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I have an RE21FBP22A that was found in a relative's garage. He used to be a Sears repairman back in the 60s & 70s. Still in the tattered box and unbroken.
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  #186  
Old 06-03-2012, 05:56 PM
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Where are you located? I might be interested. Welcome to the forum.
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  #187  
Old 06-28-2012, 05:44 AM
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  #188  
Old 06-28-2012, 08:11 PM
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Oh, that's a bit far as I'm in the Kenosha, WI area. I've had bad luck with shipping things like that. Thanks for letting me know.
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Kyocera R-661, Yamaha RX-V2200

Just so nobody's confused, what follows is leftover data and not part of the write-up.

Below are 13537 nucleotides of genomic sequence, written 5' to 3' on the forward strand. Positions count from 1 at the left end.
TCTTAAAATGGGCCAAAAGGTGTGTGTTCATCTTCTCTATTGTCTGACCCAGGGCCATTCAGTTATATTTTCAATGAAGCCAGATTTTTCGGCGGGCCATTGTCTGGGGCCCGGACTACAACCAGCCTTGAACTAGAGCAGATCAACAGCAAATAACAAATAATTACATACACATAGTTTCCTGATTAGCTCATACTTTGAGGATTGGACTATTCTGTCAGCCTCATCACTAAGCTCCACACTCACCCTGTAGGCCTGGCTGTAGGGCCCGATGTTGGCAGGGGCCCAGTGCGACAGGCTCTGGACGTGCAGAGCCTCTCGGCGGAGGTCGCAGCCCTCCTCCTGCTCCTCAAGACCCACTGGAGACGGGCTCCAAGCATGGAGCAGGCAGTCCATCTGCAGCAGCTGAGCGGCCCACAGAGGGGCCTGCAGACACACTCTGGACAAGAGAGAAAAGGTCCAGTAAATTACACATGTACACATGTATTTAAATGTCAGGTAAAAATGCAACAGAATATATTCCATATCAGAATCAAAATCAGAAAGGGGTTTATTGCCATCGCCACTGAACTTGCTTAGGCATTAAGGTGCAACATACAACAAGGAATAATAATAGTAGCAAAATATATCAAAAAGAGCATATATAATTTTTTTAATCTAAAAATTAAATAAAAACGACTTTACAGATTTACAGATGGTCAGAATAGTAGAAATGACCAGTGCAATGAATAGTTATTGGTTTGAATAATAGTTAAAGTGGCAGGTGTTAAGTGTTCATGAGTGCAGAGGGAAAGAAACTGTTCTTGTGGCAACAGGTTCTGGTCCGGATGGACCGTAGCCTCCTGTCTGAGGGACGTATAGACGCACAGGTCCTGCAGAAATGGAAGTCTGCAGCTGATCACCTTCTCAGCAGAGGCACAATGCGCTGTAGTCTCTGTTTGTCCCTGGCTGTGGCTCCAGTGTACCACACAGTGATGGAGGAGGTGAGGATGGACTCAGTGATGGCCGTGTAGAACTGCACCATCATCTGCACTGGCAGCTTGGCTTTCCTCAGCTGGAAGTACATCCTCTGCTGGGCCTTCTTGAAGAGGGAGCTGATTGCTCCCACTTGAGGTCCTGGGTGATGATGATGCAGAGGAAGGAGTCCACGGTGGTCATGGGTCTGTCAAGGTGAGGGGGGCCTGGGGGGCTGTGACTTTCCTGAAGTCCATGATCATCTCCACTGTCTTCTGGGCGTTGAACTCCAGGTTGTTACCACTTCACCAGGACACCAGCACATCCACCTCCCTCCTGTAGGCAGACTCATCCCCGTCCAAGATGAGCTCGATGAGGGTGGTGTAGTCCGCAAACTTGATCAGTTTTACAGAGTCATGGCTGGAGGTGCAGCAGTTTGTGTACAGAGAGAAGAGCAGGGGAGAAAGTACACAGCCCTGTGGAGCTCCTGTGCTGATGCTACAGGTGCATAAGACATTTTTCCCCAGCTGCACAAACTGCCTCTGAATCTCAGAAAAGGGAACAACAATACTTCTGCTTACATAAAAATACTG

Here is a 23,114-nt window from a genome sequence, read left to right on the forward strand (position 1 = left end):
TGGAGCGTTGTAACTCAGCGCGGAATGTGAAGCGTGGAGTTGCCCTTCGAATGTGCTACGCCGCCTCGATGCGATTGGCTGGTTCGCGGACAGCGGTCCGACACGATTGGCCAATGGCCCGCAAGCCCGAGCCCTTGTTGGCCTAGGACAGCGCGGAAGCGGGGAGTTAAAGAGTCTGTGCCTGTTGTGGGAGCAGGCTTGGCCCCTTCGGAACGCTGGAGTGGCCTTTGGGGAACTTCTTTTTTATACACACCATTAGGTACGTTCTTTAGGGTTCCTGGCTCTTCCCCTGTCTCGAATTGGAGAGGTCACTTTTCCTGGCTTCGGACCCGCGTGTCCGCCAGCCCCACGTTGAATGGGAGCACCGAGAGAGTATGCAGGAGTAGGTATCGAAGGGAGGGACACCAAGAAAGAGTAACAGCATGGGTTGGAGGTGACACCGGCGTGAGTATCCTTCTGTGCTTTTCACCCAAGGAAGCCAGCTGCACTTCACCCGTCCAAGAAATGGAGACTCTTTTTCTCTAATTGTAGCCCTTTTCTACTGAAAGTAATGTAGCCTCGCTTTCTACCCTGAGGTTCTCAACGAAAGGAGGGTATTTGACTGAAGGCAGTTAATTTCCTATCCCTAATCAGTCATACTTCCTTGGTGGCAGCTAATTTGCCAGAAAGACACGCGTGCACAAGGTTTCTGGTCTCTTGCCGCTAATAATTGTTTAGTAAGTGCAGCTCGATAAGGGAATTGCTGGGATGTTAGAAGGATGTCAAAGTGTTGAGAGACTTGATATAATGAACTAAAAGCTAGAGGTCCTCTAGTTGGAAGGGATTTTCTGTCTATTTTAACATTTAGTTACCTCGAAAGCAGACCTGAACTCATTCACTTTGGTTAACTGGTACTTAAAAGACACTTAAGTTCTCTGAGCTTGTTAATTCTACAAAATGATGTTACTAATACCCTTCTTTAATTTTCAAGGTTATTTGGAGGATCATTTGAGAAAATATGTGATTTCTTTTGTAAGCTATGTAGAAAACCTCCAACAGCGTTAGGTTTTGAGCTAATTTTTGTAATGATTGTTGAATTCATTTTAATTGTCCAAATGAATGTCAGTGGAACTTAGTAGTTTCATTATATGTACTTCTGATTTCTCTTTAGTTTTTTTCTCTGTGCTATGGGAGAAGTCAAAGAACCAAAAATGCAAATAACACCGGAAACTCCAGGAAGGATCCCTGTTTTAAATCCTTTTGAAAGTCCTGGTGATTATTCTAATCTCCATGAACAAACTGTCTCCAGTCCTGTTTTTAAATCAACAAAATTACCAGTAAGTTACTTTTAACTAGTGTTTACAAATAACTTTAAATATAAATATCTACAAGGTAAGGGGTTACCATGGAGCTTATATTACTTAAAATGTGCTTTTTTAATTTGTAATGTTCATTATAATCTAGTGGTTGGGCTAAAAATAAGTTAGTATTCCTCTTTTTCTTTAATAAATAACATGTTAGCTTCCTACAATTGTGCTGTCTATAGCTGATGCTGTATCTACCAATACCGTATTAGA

National Panasonic SA-5800
Sansui 1000a, 1000, SAX-200, 5050, 9090DB, 881, SR-636, SC-3000, AT-20
Pioneer SX-1500TD, ER-420, SM-B201
Akai 4000DS Mk-II
Motorola SK77W-2Z tube console
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  #189  
Old 06-28-2012, 08:24 PM
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IF you build a good double wall cardboard box with proper baffles and supports, and ship using Greyhound, you can keep the costs reasonable. I have shipped numerous 15GP22s and 21AXP22s ans 21CYP22s using Greyhound, with NO PROBLEMS!
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  #190  
Old 07-02-2012, 01:07 AM
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I have gotten my fair share of Roundie CRT, recording consoles, tape machines, etc safely and in one piece by Greyhound. The best way to haul such gear.